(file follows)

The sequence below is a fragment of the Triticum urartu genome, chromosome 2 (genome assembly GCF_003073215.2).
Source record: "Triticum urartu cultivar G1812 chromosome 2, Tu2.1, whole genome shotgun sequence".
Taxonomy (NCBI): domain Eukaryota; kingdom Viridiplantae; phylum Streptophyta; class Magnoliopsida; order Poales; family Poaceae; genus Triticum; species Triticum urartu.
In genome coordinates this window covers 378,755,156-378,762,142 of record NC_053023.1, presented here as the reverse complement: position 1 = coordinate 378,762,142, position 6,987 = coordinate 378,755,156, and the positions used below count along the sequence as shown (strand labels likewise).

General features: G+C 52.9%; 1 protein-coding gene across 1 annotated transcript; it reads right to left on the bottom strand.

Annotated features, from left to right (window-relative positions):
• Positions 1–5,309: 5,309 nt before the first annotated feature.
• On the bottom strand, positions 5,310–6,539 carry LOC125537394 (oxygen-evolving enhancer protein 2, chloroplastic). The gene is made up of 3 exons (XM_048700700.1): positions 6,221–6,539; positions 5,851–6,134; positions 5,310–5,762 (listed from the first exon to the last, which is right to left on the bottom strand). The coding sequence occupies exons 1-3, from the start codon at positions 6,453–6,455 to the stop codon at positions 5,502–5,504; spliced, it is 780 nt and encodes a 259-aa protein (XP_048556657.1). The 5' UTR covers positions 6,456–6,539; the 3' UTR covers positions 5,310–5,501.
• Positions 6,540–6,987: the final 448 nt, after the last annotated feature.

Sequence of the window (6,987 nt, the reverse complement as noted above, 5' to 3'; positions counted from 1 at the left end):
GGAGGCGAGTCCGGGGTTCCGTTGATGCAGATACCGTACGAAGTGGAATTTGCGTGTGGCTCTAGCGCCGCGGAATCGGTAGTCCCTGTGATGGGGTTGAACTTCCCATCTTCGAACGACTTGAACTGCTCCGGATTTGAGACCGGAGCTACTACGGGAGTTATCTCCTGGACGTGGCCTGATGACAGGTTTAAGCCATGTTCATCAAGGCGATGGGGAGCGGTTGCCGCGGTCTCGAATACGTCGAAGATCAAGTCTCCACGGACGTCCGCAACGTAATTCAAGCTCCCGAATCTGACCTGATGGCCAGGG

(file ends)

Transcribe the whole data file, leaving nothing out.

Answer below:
The sequence below is a fragment of the Triticum urartu genome, chromosome 2 (genome assembly GCF_003073215.2).
Source record: "Triticum urartu cultivar G1812 chromosome 2, Tu2.1, whole genome shotgun sequence".
Taxonomy (NCBI): domain Eukaryota; kingdom Viridiplantae; phylum Streptophyta; class Magnoliopsida; order Poales; family Poaceae; genus Triticum; species Triticum urartu.
In genome coordinates this window covers 378,755,156-378,762,142 of record NC_053023.1, presented here as the reverse complement: position 1 = coordinate 378,762,142, position 6,987 = coordinate 378,755,156, and the positions used below count along the sequence as shown (strand labels likewise).

General features: G+C 52.9%; 1 protein-coding gene across 1 annotated transcript; it reads right to left on the bottom strand.

Annotated features, from left to right (window-relative positions):
• Positions 1–5,309: 5,309 nt before the first annotated feature.
• On the bottom strand, positions 5,310–6,539 carry LOC125537394 (oxygen-evolving enhancer protein 2, chloroplastic). The gene is made up of 3 exons (XM_048700700.1): positions 6,221–6,539; positions 5,851–6,134; positions 5,310–5,762 (listed from the first exon to the last, which is right to left on the bottom strand). The coding sequence occupies exons 1-3, from the start codon at positions 6,453–6,455 to the stop codon at positions 5,502–5,504; spliced, it is 780 nt and encodes a 259-aa protein (XP_048556657.1). The 5' UTR covers positions 6,456–6,539; the 3' UTR covers positions 5,310–5,501.
• Positions 6,540–6,987: the final 448 nt, after the last annotated feature.

Sequence of the window (6,987 nt, the reverse complement as noted above, 5' to 3'; positions counted from 1 at the left end):
GGAGGCGAGTCCGGGGTTCCGTTGATGCAGATACCGTACGAAGTGGAATTTGCGTGTGGCTCTAGCGCCGCGGAATCGGTAGTCCCTGTGATGGGGTTGAACTTCCCATCTTCGAACGACTTGAACTGCTCCGGATTTGAGACCGGAGCTACTACGGGAGTTATCTCCTGGACGTGGCCTGATGACAGGTTTAAGCCATGTTCATCAAGGCGATGGGGAGCGGTTGCCGCGGTCTCGAATACGTCGAAGATCAAGTCTCCACGGACGTCCGCAACGTAATTCAAGCTCCCGAATCTGACCTGATGGCCAGGG